TBritish Chancellor Kwasi Kwarteng has announced a permanent reduction in stamp duty for property purchases in England and Northern Ireland – a move which included in a mini-budget critics say they will reward the rich more than those with lower incomes.
Below new system with effect from Friday, the first £250,000 of a property’s value will be exempt from stamp duty. Buyers will pay 5% of the home’s value from £250,001, while the portion between £925,001 and £1.5m will continue to be taxed at 10%. Any property worth more than that will be subject to stamp duty at 12%.
The threshold at which first-time buyers start paying stamp duty will rise from £300,000 to £425,000 and the maximum value of a property where first-time buyer relief can be claimed will also rise, from £500,000 to £625,000 .
Here, four people from different parts of the country explain how the changes may affect them.
First time buyer
Ellie Stevens, a local government grant manager, held off on trading up on her first property purchase in the hope that a stamp duty cut would be announced and will now save £5,000.
Stevens and her partner, a graphic designer, both 29, have been renting in Bristol for seven years and have been trying to buy a house for a year.
“This cut is really good news for us personally. It’s a year’s savings for me. But I think it’s going to make it harder for people like us to buy a house in the long term. The real estate market here is already completely crazy. We made offers on 10 houses, always at 10% over asking price, and had only two accepted,” says Stevens. “For each property, there were at least 15 interested buyers.”
During the pandemic, house prices in Bristol rose in part, says Stevens, because of Rishi Sunak’s temporary stamp duty holiday.
“We had to offer £50,000 above the asking price to secure this place. I don’t think anyone in our chain will raise their prices as a result of these duty cuts, but if this offer had gone through we would have been priced out of Bristol and moved out of the city due to rising mortgage rates and prices.”
The growing family
For Chris, 36, an IT engineer at a trading firm, the stamp duty cut is “bittersweet”.
On the one hand, Kwasi Kwarteng’s announcement confirmed Chris’ decision to extend his two-bedroom house in Walthamstow, north-east London, which his two young boys have started to outgrow.
“My wife and I moved here with our sons six years ago, but it’s not big enough for us now,” he says. “We’ve discussed an extension but decided there’s no point when we can just move. So the idea was to look into it next year. We’ve had a valuation and it’s about as serious as we got. But the reduction in stamp duty is another reason to go ahead with it.”
Chris says he is not concerned about the potential for house price increases as a result of the cut. “No matter what [price changes] happens to a new house, will happen to our house. We are not first-time buyers, so I take the market hot or cold with a grain of salt.”
However, Chris has reservations about the government’s wider economic plan. “Though [the stamp duty cut] will benefit me, I also share the concerns that we as a country borrow a lot of money. But I guess I just have to get on with what we have to do as a family.”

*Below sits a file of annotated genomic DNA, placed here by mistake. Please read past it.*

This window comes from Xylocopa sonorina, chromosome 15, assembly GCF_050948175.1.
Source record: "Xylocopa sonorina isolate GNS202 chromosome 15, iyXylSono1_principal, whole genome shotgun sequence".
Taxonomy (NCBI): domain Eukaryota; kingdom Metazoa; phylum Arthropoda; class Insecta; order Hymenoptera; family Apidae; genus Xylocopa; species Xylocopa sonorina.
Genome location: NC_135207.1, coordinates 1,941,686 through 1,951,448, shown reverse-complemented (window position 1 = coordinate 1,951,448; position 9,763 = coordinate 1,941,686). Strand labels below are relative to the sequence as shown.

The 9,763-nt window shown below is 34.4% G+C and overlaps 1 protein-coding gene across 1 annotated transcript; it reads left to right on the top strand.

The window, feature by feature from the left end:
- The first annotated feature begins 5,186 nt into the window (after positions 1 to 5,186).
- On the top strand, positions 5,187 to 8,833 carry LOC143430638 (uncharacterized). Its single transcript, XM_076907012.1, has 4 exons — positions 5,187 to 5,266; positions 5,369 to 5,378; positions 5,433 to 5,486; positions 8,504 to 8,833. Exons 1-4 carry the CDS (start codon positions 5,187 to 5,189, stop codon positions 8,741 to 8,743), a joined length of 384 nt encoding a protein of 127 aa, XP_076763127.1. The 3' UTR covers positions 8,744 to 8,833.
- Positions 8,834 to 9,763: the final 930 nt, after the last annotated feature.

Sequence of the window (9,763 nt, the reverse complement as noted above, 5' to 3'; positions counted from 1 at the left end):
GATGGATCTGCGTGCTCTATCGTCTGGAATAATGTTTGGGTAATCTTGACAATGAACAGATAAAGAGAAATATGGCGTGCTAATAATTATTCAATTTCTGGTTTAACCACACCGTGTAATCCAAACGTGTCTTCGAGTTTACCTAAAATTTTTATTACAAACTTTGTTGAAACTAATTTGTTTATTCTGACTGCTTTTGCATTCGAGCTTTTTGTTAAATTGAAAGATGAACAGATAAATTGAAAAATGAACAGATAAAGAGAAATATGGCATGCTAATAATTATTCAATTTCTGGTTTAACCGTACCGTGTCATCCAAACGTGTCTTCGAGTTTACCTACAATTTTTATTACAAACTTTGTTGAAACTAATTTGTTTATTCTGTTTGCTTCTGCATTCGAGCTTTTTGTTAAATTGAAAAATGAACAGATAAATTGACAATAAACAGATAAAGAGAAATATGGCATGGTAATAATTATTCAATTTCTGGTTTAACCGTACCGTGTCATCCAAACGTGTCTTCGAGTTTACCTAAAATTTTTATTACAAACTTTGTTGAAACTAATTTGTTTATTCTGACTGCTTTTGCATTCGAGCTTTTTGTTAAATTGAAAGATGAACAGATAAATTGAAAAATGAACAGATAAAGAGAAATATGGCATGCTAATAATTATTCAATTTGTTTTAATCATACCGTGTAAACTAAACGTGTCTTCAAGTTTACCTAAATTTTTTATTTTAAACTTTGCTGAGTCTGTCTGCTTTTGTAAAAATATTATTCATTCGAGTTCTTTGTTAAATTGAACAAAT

The second home buyer
Rajinder Singh, 34, a mortgage broker from Coventry, bought his first home 14 years ago and is looking to buy a second, bigger property to move into with his wife and children. He has calculated he will save £2,500 and sees the reduction in stamp duty as “a positive”, although he had hoped for something similar to Rishi Sunak’s stamp duty holiday in July 2020.
“I will see a small reduction in my stamp duty but not as much as I might have hoped for based on what happened just after the first lockdown. Under the changes the former chancellor implemented I would have saved significantly more why I think these reductions are more aimed at first time buyers.
“I’m lucky in the sense that I don’t have to sell my property – it is let out via a rent-to-buy mortgage. I can buy the next one using some of the equity in the one I have.”
Singh does not believe house prices will rise after the stamp duty cut in the same way they did in 2020, despite recent warnings from analysts. “That reduction in stamp duty came into place at a time when we were just coming out of lockdown, when there was a lot of built-up frustration and people had been saving money. It was just the perfect cocktail for a massive rise in property prices. I don’t think it will have the same effect.”
Robert Hughes, a retired civil servant, has been trying to sell his Lincolnshire home for some time and hopes the stamp duty cuts will help breathe some life back into a sluggish housing market in his area.
“Our house has been on the market for a few weeks, we lost a buyer because the chain collapsed. We want to be closer to our children. Judging from sites like Rightmove, it’s clear that fewer properties are coming on the market in this area and that properties remain unsold for much longer Many sellers have cut prices here recently as higher interest rates and rising inflation dampen appetite for larger individual investments.
“I think that today’s stamp duty cuts are about right and will stimulate the housing market, while other pressures such as interest rates and inflation would put a pause on house prices rising – although in the longer term house prices may well rise due to this cut. It’s a bit of a crystal ball situation. It is also true that many people can now use the savings on home improvements, which stimulates the economy. All in all, I think it’s a good thing that will provide a much-needed short-term economic boost.”